I am an undergraduate student interested in biology and neuroscience. I joined the Herzog Lab in September 2022 and I study the role of glucocorticoids in synchronizing circadian rhythms in glioblastoma tumors. Outside of school, I love playing chess and violin, reading, and watching movies with family and friends.
I received dual B.S. degrees in Chemistry and Biology from the University of Missouri. My current research aim is to determine how circadian rhythms change/develop over the course of pregnancy in the uterus, placenta, and fetus in vivo. In my free time, I enjoy sharpening my culinary skills.
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Sandra Paola joined the lab in 2022 as a Neuroscience graduate student. During her rotation she studied the role of ammonia in SCN cell synchrony. In her spare time, she like to swim and draw.
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I am an undergraduate planning to major in Biology on the Neuroscience track, and I joined the Herzog lab in January 2022. Currently, I study the rapid splitting of mouse circadian system rhythms in response to enhanced behavioral feedback. Outside of school, I can be found playing guitar and bass, going on road trip adventures, and reading history books.
Rotating Graduate Student
I am a graduate student in the DBBS Neurosciences Program, and currently rotating in the lab. In 2018, I graduated from Saint Louis University and began working in a lab here at Washu where I studied mouse models of headache disorders. From this experience, I gained an immense curiosity to better understand animal behavior at the cellular and circuit level, in both physiological and disease states. During my rotation, I will focus on studying circadian communication within the motor cortex.
In my free time, I enjoy running/going on walks, cooking, and listening to music.
I am a graduate student in the DBBS Neuroscience program studying circadian rhythms in Glioblastoma, a malignant brain cancer, and investigating the use of timed chemotherapy in treating this disease. My work ranges from cellular to human research to address this translational question. My goal is to improve outcome for patients with Glioblastoma and to gain insight into the circadian biology of solid tumors. I am currently a Cancer Biology Pathway Predoctoral Trainee in the Herzog Lab. Outside of lab I am involved in The Biotechnology and Life Sciences Advising (BALSA) Group and the Young Scientist Program.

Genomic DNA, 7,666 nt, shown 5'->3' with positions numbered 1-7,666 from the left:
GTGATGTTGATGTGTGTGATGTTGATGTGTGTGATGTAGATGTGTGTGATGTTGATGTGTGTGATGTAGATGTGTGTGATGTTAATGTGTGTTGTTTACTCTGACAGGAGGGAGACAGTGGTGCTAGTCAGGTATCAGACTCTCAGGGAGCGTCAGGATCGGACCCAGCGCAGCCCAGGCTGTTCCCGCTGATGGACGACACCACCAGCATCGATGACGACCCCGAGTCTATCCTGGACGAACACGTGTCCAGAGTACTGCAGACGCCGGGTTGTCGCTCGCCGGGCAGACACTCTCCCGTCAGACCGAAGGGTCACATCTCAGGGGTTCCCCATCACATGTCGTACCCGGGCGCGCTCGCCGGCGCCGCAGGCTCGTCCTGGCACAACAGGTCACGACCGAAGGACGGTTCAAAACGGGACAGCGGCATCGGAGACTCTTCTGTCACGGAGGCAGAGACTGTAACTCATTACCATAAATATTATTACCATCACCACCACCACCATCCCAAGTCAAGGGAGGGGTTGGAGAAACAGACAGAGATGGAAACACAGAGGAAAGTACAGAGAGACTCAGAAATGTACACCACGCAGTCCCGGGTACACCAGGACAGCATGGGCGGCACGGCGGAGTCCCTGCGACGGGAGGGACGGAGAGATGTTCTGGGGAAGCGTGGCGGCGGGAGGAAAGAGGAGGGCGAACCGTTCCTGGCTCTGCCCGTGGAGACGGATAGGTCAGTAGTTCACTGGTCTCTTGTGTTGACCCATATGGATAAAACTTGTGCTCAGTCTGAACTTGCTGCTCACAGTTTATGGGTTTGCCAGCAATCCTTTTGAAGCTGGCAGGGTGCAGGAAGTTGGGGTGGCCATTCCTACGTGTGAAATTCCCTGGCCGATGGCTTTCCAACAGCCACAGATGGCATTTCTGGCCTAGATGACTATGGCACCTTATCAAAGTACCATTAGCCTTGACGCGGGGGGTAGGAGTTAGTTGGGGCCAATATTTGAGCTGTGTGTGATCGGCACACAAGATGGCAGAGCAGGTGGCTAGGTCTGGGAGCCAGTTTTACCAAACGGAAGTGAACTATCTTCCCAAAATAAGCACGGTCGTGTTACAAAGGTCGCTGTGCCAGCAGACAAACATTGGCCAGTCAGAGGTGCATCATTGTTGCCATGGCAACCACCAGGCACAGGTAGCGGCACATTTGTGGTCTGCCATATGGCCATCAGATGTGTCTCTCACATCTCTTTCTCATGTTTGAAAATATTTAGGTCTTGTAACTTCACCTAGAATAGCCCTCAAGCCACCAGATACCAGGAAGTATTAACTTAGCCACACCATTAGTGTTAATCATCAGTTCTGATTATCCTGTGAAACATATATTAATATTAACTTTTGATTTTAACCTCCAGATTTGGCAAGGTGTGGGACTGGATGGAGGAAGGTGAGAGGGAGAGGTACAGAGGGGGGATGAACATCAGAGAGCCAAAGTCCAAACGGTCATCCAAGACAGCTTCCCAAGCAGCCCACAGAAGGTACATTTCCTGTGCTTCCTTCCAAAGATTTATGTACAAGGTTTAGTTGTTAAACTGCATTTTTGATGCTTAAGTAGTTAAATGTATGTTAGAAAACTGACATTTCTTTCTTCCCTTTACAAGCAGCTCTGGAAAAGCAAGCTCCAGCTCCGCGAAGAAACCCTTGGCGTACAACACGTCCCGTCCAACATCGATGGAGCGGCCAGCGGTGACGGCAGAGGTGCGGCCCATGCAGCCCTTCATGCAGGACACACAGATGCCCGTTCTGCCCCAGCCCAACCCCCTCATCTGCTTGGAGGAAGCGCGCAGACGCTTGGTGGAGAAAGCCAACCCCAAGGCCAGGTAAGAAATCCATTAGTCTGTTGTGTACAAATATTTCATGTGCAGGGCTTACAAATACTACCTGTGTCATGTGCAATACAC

Rotating Graduate Student
I am a graduate student in the DBBS Developmental, Regenerative and Stem Cell Biology Program. I have a bachelor’s degree in biochemistry from Pontificia Universidad Católica de Chile. Currently, I am rotating in the lab and learning about circadian rhythms in mice fetuses and gene expression measurement through live imaging. Outside the lab, I enjoy seeing art and hanging out with friends.
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I am a graduate student in the DBBS Neuroscience Program. In 2019, I graduated from the University of Puerto Rico at Cayey with a B.S. in Natural Sciences. After graduating, I joined the Post-Baccalaureate Research Education Program (PREP) at UNC-Chapel Hill where I worked with Dr. Graham Diering studying sleep homeostasis in relationship to Autism Spectrum Disorders and Alzheimer’s disease. Currently, I am interested in understanding the interplay between circadian rhythms, neuroscience, and cancer biology.
Outside of the lab, I enjoy exploring new restaurants, watching TV shows, and planning vacations (especially to Puerto Rico).
I received my Ph.D. from UNAM in Mexico City. My research aims to reveal the mechanisms of circadian regulation of olfaction and sleep-wake. I combine multielectrode array recordings, real-time luciferase monitoring, olfactometry, and locomotor assays. Here are some of my recent publications.
I am a first-year student passionate about Biology. I am following Maria’s research to work to understand the relationships between glucocorticoids, circadian rhythm, and glioblastoma. I was born and raised in China, and then I moved to Australia to complete my high school education. I am fascinated by any type of sword-fighting sports and martial arts, and I am currently working on my Kendo techniques.
After my baccalaureate in engineering, I earned my Ph.D. from JNCASR, India where I studied circadian clock evolution and chronotypes. As a Humboldt Postdoctoral Fellow in Charité – Universitätsmedizin Berlin, I explored the role of stochasticity in circadian clocks. Here in the Herzog Lab, I employ theory and experimental techniques to study network connectivity and synchronization of the SCN and seasonality in mice.
My other interests include psychology, philosophy and eastern mysticism.
More about me: https://klnikhil.wordpress.com/
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My name is Lari, and I’m originally from Brazil, but moved to New York about 6 years ago. I am a sophomore at WashU studying Neuroscience and Latin American Studies. During my free time, I love to go on runs or walks, and I love to dance.